The better news is that these problems don't really matter. Once you get past the somewhat thin-sounding overture and adjust yourself to the audible distance between yourself and the performers, you're in for a fun time.
Heading the production are Belle Calaway as nightclub singer Reno Sweeney and Kevin Earley as her pal Billy Crocker. In their first scene together, Reno complains that Billy has never made a pass at her, but Calaway plays it for fun - it's clear that this Reno has absolutely no romantic interest in this Billy, she's just joshin' around with her good friend. Having established their playful relationship from the start, Calaway and Earley are adorable as they flirt their way through "You're the Top."
Calaway's voice is not delicate or elegant; she's an old-school belter and the power is there when she needs it. Character-wise, Reno's friendship and general amiability come through no matter who she is singing with, and Calaway also has a surprising vulnerability which is apparent as soon as she crosses paths with her real love interest in the piece.
While Reno has more songs, Billy is at the center of the show plot-wise - it is his attempt to stowaway on a cruise liner in order to catch the love of his life (who is inconveniently engaged to someone else) that most of the show's convoluted subplots surround. Earley doesn't take the proceedings too seriously, pretty much sailing through the whole thing on charm. He takes over vocally on his one solo, "Easy to Love," with his baritone sounding so strong you wonder whether someone unnecessarily turned up his mic.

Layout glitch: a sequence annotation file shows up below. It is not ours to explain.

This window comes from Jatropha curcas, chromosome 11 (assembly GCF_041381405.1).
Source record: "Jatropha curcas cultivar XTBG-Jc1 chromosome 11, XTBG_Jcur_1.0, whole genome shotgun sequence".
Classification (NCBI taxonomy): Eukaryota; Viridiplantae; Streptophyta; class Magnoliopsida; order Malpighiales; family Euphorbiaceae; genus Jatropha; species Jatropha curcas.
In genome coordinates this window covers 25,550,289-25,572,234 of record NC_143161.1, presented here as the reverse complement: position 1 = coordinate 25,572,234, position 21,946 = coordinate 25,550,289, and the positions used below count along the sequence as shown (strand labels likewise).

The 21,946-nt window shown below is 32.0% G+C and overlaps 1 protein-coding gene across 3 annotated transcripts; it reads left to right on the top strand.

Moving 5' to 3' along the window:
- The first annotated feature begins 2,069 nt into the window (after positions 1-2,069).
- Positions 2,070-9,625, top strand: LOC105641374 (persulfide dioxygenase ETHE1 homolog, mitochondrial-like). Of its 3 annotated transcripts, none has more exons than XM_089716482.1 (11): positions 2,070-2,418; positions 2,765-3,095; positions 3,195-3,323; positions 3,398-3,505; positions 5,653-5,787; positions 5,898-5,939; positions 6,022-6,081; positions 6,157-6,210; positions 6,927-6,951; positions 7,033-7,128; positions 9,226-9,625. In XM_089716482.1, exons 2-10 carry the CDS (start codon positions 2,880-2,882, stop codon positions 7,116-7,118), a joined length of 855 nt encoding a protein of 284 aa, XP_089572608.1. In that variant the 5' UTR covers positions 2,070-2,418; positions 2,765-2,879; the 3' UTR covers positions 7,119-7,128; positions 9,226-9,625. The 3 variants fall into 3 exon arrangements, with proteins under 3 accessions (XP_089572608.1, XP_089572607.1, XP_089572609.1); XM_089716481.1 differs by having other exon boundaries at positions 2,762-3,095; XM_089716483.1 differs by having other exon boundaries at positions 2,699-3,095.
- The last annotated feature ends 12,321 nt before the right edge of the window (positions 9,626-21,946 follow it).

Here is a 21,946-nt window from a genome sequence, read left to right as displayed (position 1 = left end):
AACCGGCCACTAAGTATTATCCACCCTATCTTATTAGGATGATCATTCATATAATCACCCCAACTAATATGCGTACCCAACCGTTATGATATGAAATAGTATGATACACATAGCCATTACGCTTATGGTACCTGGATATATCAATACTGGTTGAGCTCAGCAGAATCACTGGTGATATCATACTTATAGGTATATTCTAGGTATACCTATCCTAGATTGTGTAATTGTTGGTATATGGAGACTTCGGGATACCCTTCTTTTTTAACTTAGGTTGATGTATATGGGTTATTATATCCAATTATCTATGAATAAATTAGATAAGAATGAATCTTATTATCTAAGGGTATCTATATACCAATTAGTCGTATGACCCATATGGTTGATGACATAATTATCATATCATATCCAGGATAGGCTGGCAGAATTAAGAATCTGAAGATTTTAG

Between their singing and their style, Calaway and Earley own this production - and with a knockout Reno and Billy, there's not much more that you need. Director/choreographer Dan Mojica provides it, though, with a twelve-member tap ensemble filling the stage with sound and energy.
There is a weak spot or two in the company. Melissa Fahn plays Billy's love interest, debutante Hope Harcourt. It's a thankless role, and Fahn isn't really helped by Heather Carleton's unflattering costumes, which seem uncomfortably tight in Fahn's bodices. Fahn's voice sounds lush and beautiful when she sings a one-line reprise of "Easy to Love," but the liquid silk quality is sadly missing in her second-act solo, "Goodbye, Little Dream, Goodbye." Hope's mother, Evangeline Harcourt, is played perhaps too dottily by Allyce Beasley. Beasley talks a little too slowly and over-exaggerates her gestures as though she's not quite sure how big to perform in this space.
But there's a lot more quality in here, too. Hope's fiance, Lord Evelyn, is played by Gordon Goodman, who does an excellent job showing how Evelyn's quirkiness makes him a horrible match for society girl Hope, without making him seem wholly unlikeable to people less concerned with propriety. John Massey, Jr. is firmly in control of the "comic mobster" persona (having played Nicely-Nicely for Musical Theatre West's Guys and Dolls) and he gets laughs easily as Moonface Martin. Lesli Margherita is Erma, the "gangster's moll," and she also solidly plays the type.
Add it all up and you've got a delightful show.
Anything Goes runs at the Carpenter Performing Arts Center in Long Beach thru July 23, 2006. For information, see www.musical.org.
Musical Theatre West - Paul Garman, Executive Director/Producer presents - Anything Goes/ Music and Lyrics by Cole Porter. Original Book by P.G. Wodehouse & Guy Bolton And Howard Lindsay & Russel Crouse. New Book by Timothy Crouse & John Weidman. Lighting Design John E.D. Bass; Sound Design Julie Ferrin; Costume Coordinator Heather Carlton; Hair & Wig Design Anthony Gagliardi; Technical Director Kevin Clowes; Press Representative Demand PR, David Elzer; Stage Manager Lisa Palmire; Assistant Stage Manager Mary Ritenhour; Musical Director Diane King Vann; Director/Choreographer Dan Mojica.
Photo: Ed Krieger